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HOME : Egyptian Antiquities : Archive : Roman Period Egyptian Mummy Portrait Depicting an Aristocratic Young Man
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Roman Period Egyptian Mummy Portrait Depicting an Aristocratic Young Man - X.0553 (LSO)
Origin: Egypt
Circa: 175 AD to 200 AD
Dimensions: 18" (45.7cm) high x 8.5" (21.6cm) wide
Collection: Egyptian
Medium: Paint on Wood


Additional Information: SOLD

Location: United States
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Description
This beautiful portrait is a rare examples of secular, non-royal portraiture in the ancient world, and is also one of a small collection of Faiyum portraits – arguably the most important example of cultural syncretism in antiquity (the other candidate is the Gandharan cultural tradition) – that has come down to us. Faiyum portraiture was the fusion of Roman socio- economics, Greek painting traditions and Egyptian stylistic conventions. The Romans combined these elements when they invaded Egypt, and were so struck by the idea of mummification that they had their dead mummified, then applied a portrait of the deceased – painted on thin wood – over the face. The tradition also gave rise to the Coptic style, which went on to define the iconography of early Christendom, Byzantine artistic traditions, and, eventually, the Renaissance.

The subject is a young man, seated with his body turned toward the left and his head slightly turned back toward the right in a pose which places emphasis on his relatively long neck. His curly hair is arranged in loose curls on top of his head, but has been neatly styled around his ears and neck. His bushy eye brows rise over his hieroglyphically-rendered brown eyes and frame the thin bridge of his nose. His mouth is emphasized by its rosy-coloured lips, the upper designed as a sensuous Cupid’s bow. The sparse nature of the youth’s beard and moustache suggests that he is in his late teens or early twenties, as also indicated by his firm, fair skin. The youth is depicted wearing a tunic, the neckline of which falls relatively low on his upper chest, and a mantle, draped over each shoulder where it is decorated with the clavi, or stripes of rank. The youthful character of the portrait suggests that the subject died prematurely.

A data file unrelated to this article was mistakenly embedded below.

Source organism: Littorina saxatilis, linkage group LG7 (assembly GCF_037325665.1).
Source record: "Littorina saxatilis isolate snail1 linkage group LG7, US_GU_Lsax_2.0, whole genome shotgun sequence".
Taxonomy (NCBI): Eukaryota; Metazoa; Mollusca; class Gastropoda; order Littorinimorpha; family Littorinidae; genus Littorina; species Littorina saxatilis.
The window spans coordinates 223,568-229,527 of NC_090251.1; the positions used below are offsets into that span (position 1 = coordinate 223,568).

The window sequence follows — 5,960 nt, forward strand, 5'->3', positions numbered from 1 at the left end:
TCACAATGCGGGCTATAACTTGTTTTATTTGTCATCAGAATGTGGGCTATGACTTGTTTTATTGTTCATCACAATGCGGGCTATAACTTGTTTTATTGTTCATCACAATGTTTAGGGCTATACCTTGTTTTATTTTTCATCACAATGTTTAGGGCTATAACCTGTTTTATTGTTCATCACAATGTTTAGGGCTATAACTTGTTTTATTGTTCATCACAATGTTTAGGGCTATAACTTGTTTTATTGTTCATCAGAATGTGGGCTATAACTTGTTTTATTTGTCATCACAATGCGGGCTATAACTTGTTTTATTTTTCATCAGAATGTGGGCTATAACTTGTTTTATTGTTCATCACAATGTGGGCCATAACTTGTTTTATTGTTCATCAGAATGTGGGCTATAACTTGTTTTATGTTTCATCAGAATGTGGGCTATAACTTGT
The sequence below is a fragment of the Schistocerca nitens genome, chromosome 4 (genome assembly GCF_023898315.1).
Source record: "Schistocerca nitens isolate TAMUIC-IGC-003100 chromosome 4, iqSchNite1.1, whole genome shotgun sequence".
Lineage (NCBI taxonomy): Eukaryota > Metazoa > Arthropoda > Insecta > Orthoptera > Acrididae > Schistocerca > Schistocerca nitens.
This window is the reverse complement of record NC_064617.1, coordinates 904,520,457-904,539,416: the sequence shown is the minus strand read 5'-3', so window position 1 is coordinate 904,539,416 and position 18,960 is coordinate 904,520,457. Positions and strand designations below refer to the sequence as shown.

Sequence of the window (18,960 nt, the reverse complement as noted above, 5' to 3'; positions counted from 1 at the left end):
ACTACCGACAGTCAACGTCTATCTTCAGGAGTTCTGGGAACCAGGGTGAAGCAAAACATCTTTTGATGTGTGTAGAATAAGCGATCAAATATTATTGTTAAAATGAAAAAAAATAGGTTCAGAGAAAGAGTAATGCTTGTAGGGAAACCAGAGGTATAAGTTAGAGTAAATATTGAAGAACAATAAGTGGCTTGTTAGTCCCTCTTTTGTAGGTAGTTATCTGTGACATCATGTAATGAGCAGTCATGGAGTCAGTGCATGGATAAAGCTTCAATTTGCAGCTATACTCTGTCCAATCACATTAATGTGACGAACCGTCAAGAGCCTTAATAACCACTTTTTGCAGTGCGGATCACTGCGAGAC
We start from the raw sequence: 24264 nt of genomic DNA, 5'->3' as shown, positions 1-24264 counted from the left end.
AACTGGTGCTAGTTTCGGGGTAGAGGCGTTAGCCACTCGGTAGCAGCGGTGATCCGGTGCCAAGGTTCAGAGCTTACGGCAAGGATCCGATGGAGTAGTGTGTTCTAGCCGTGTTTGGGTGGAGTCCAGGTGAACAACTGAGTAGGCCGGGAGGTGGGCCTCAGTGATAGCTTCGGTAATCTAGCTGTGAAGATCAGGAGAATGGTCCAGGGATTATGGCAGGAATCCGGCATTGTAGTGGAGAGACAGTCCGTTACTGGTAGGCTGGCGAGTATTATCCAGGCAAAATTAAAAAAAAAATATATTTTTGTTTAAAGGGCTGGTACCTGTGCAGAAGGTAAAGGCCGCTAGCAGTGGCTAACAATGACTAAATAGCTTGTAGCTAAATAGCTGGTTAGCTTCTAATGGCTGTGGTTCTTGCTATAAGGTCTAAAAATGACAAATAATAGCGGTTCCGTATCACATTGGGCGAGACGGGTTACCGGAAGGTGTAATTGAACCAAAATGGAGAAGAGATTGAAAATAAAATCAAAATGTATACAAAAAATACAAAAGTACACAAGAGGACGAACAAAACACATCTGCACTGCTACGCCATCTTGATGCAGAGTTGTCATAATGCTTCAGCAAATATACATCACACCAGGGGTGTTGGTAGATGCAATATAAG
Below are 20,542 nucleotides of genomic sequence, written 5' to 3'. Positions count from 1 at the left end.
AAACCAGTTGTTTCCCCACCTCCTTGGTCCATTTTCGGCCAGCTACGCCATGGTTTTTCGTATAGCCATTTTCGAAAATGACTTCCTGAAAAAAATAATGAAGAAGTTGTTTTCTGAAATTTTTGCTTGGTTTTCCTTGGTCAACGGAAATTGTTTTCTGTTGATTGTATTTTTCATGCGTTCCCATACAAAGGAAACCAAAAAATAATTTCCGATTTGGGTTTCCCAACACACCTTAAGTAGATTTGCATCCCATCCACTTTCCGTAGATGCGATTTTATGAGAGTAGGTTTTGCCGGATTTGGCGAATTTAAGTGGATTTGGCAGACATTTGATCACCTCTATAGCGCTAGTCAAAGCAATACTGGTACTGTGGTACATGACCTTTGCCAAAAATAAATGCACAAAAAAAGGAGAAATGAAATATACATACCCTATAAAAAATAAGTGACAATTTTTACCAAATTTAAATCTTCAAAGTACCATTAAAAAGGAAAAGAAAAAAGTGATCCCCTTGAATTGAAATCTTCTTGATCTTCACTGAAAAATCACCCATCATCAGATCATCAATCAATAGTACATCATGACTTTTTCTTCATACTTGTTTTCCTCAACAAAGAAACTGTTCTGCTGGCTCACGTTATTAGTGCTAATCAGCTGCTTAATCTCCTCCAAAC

On the basis of the style of his coiffure and the appearance of both his beard and moustache one can suggest a date for this portrait in the last quarter of the second century AD (about 175-200). That dating is based on the observation that the aristocratic members of Roman Egypt’s elite society, to which this young man and his family must have belonged, chose to have themselves depicted in the prevailing fashions established by the emperor and his court in contemporary Rome.

The portrait may have been originally been placed on a wall in the home of the sitter or in that of his parents in the manner in which we still hang pictures of family and friends on the walls of our own homes. When the youth died, the portrait was removed and entrusted to the funerary priests. These priests then trimmed this thin, wooden portrait panel by cutting each of its upper corners at a diagonal. This purposeful trimming then enabled those priests to place the portrait upon the youth’s mummy and secure it in place with mummy bandages.

This is a beautifully conceived and executed piece of ancient portraiture, as well as being a historically important document of the birth of Western art traditions.

References:

Euphrosyne Doxiadis, 'The Mysterious Fayum Portraits. Faces from Ancient Egypt', (New York 1995) - (X.0553 (LSO))

 

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